A Simpler and Faster NIC Driver Model for Network Functions

DOI / Paper / Artifact / Video

My first conference first-author paper! This one was kind of a long shot; I have tweeted about how maintaining a good artifact was key to its success.


Automatically verified network functions couldn’t reach the throughput of unverified ones because batching was necessary for high throughput. More precisely, instead of reading packets from the network card one by one, batched drivers read as many packets as they can up to a configurable limit. This amortizes overheads such as writing to network card registers, yet makes automated verification infeasible due to the exponential explosion of paths.


Batching is a way to get information about load, not the only way to get high throughput. Instead of obtaining accurate information about load by looking at future packets, predicting load based on past packets is enough. Thus, we can have high throughput while processing packets one by one.


It works! Our “TinyNF” driver model for network functions processes packets one by one, and decides when to write to the network card’s transmission register based on estimated load. Specifically, if there are no packets waiting to be processed, it’s a good time to transmit the packets that have finished processing; and if there are too many processed packets awaiting transmissions, we should transmit them regardless of load.

There are additional interesting constraints and implementation details described in the paper, such as synchronizing the states of multiple output devices to minimize the work the driver has to do. The driver is implemented in C without any language extensions, vectorization, or other fancy features, which makes it easy to study and port to other languages.

An unexpected result is that our driver outperforms DPDK’s heavily-optimized general-purpose driver except for no-op network functions, which are the kind usually used in driver performance benchmarks. This can be explained by looking at CPU metrics such as cache misses: it turns out DPDK takes most CPU resources for itself, which is fine when the network function does nothing, but starts to conflict with the software it is supposed to help when that software also wants to use resources.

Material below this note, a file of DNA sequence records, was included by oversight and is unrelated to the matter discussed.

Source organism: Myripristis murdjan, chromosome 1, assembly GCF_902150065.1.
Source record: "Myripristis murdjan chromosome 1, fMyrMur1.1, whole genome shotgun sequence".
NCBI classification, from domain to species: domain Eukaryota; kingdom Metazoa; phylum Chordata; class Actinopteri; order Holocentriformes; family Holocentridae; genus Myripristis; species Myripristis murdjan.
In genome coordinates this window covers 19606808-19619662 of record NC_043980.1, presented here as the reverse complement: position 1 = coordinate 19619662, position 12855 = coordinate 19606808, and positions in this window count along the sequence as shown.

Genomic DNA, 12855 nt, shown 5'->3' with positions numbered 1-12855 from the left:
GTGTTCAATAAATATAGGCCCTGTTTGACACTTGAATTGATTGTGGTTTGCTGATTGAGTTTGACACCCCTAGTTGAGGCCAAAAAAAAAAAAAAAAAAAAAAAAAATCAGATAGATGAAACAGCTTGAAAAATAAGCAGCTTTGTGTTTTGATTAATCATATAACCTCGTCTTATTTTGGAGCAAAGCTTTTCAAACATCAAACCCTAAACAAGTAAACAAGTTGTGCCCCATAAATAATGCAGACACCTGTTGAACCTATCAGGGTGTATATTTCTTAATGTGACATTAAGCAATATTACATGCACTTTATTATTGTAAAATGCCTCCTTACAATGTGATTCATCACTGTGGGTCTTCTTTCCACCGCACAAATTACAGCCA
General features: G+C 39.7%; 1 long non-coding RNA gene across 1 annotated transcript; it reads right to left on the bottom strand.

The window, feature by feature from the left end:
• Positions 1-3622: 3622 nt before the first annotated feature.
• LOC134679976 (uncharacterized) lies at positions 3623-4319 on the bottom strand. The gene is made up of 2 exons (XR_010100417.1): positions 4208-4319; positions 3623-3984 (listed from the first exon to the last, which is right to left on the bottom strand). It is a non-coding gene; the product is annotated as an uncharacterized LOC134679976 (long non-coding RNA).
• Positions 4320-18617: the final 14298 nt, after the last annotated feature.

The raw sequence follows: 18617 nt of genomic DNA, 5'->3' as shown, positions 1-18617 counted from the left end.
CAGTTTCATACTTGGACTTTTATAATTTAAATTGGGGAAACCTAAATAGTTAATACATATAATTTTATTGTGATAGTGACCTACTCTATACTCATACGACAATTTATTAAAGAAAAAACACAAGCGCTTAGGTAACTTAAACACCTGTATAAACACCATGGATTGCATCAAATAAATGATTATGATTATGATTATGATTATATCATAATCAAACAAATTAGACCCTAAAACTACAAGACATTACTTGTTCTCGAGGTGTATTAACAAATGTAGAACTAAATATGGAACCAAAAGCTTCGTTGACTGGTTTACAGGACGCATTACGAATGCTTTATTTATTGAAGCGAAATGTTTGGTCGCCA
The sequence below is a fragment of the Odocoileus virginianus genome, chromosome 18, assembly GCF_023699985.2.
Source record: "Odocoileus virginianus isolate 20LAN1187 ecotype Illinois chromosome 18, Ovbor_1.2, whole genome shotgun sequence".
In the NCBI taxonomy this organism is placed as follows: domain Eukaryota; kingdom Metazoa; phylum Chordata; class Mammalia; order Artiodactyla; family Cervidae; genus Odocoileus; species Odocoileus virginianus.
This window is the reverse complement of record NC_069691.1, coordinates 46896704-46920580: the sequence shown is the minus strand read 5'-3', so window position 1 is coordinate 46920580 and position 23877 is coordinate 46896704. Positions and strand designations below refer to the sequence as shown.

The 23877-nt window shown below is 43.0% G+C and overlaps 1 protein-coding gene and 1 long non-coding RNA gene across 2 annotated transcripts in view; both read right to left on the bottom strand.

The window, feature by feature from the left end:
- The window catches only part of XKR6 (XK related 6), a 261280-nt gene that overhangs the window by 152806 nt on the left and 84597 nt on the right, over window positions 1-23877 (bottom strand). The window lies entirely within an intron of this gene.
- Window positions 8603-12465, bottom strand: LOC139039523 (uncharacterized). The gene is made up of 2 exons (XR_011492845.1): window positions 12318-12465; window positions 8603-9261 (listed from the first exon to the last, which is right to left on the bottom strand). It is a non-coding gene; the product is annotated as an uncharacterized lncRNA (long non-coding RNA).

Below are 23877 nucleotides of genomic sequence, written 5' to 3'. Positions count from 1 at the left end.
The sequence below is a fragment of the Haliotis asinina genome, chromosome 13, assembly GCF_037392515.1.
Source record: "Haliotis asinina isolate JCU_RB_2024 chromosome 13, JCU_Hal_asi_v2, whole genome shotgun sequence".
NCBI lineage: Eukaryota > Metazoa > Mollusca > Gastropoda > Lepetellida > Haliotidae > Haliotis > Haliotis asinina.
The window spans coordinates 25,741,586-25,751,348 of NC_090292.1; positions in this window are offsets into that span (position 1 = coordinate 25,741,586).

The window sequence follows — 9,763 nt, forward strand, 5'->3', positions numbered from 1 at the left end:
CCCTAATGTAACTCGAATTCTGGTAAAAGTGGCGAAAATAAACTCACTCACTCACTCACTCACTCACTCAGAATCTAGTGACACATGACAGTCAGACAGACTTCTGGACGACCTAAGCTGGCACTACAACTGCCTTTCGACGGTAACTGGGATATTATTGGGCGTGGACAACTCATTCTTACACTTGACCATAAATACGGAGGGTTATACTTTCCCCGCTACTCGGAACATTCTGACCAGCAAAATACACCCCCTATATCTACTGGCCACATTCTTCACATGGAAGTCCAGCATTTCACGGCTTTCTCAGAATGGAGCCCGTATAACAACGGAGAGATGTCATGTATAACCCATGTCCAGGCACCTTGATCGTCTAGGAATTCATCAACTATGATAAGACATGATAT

Our driver model is designed for functions that process one packet at a time, optionally modify its contents, and either forward or drop it. Keeping packets around, such as to reorder out-of-order messages, would require copying and probably outweigh the performance gains.

Lessons Learned

Question common wisdom! This project was driven by me finding it weird that “batching is necessary” was apparently seen as an obvious fact that did not need proving. Turns out in some cases it isn’t necessary!

Benchmark real use cases. DPDK, at least as of writing this paper, was benchmarked with the completely unrealistic scenario of a network function that does nothing except swap packets’ MAC addresses. Thus, it was optimized to do that as fast as possible, which made real-world code’s performance worse. While using a real-world workload would bring all kinds of questions about which workload, at least it would be better than measuring a completely unrealistic one.